The benefits of marine tourism must be recognised in plans to create marine protected areas around New Zealand, the Tourism Industry Association New Zealand (TIA) says.
Establishing marine protected areas will help attract both international and domestic visitors, TIA Chief Executive Chris Roberts says. A network of marine protected areas would increase visitor numbers to adjoining regions, growing local economies.
However, more consultation with the tourism industry is needed, particularly if a concessions system is introduced, Mr Roberts says.
“Tourism operators such as whale watch operators, seal swimming operators, diving and snorkelling operators, kayak operators and recreational fishing charters have strong links and interest in marine protected areas. We are of the opinion that tourism and the sector’s interests are strongly under-represented in the proposal.”
In its submission to the Ministry for the Environment, TIA says the proposal shows a lack of understanding of the potential impact on the tourism sector.
Seafood exports are worth $1.38 billion a year to New Zealand but international tourism adds $11.8 billion to the economy.
So it is vitally important that any legislation for Marine Protected Areas take the tourism industry into consideration, Mr Roberts says. It must also consider the needs of the cruise sector, which is worth $436 million a year to New Zealand’s economy.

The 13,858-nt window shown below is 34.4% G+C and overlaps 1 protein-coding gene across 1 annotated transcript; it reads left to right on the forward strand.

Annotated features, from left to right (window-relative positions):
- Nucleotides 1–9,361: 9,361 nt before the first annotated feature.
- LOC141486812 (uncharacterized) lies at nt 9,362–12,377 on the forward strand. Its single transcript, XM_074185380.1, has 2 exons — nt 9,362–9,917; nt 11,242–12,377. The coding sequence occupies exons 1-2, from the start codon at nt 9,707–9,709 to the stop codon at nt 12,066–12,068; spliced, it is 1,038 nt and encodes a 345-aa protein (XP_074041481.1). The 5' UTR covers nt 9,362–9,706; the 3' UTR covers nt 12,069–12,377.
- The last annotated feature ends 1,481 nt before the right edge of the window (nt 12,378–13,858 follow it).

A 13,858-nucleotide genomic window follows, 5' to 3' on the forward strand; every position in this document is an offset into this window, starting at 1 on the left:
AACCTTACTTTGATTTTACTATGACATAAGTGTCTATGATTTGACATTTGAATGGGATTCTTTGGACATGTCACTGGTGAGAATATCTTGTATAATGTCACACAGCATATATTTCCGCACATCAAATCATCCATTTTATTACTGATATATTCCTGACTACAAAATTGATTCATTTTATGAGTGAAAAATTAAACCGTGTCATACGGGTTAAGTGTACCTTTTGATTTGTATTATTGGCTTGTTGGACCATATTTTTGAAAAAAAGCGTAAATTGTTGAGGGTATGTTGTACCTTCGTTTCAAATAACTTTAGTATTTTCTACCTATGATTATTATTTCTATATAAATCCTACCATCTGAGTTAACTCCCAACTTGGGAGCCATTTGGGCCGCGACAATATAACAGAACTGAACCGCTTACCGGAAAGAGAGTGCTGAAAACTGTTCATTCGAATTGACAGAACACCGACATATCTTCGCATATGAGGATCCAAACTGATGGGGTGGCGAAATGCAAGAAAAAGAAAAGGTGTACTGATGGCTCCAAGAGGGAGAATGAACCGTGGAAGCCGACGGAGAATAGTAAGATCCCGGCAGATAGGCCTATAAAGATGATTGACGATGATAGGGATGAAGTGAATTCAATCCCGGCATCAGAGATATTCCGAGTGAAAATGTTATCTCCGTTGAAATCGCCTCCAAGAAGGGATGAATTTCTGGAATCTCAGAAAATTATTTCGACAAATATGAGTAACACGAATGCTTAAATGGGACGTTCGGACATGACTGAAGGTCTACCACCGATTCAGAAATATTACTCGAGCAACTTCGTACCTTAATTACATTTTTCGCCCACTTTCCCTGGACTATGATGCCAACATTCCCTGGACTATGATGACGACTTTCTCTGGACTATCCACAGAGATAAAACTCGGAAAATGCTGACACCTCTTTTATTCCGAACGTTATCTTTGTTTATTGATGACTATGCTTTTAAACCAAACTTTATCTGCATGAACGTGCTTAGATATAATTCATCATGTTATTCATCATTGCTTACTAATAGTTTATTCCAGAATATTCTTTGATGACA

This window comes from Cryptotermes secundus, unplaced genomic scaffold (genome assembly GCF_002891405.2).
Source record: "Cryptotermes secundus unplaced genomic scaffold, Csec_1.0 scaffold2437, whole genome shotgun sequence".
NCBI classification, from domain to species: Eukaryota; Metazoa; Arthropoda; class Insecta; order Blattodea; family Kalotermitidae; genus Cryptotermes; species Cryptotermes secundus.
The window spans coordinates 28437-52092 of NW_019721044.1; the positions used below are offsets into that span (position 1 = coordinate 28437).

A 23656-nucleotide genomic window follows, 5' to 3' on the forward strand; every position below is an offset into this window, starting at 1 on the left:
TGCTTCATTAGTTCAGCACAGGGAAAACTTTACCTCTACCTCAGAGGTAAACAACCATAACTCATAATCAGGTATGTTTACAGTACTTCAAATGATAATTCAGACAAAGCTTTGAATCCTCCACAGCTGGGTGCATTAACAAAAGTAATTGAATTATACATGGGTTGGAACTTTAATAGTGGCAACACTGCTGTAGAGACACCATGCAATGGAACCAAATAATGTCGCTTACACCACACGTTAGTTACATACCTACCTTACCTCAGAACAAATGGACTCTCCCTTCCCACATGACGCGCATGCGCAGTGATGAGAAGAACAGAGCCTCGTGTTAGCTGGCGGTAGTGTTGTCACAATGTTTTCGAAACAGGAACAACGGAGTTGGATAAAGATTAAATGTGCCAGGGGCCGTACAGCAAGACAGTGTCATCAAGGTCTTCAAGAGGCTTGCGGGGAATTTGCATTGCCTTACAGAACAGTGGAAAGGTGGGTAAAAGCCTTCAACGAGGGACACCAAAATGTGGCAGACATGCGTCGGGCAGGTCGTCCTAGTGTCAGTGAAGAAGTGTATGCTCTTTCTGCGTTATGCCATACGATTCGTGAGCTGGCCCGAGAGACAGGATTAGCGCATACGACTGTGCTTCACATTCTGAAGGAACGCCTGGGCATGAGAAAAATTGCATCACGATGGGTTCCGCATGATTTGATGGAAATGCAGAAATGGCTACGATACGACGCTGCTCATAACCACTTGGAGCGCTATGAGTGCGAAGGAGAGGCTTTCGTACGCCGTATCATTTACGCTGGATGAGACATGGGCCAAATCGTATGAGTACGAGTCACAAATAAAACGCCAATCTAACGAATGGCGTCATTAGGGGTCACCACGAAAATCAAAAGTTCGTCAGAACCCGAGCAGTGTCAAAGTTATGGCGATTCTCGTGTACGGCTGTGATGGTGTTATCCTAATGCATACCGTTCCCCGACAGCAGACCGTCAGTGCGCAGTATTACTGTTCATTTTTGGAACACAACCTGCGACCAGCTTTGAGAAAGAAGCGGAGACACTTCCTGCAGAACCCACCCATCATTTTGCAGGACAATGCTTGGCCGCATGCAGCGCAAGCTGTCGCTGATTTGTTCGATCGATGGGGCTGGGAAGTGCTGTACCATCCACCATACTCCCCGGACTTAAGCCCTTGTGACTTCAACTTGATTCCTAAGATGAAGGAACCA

The benefits of marine reserves to communities has been proved, with Northland’s Poor Knights Islands being an excellent example, he says. Since the Poor Knights received Marine Reserve Status in 2008, there has been significant growth in dive/snorkel adventure tourism to the area.
Dive! Tutukaka, a dive charter/eco-tourism operator on the Tutukaka Coast, estimates that the direct value of their tourism attraction to the local community over the last 20 years exceeds $50 million. During the height of the season, they directly employ over 60 people, all due to activities generated from having the Poor Knights Islands Marine Reserve.
Research has shown that dive visitors to Tutukaka spend considerably more than other visitors. This success could be replicated elsewhere, Mr Roberts says.
“The proposal to establish Marine Protected Areas could bring benefits to New Zealand for years to come and will support the tourism industry’sTourism 2025 goal of growing total annual tourism revenue to $41 billion over the next decade,” Mr Roberts says.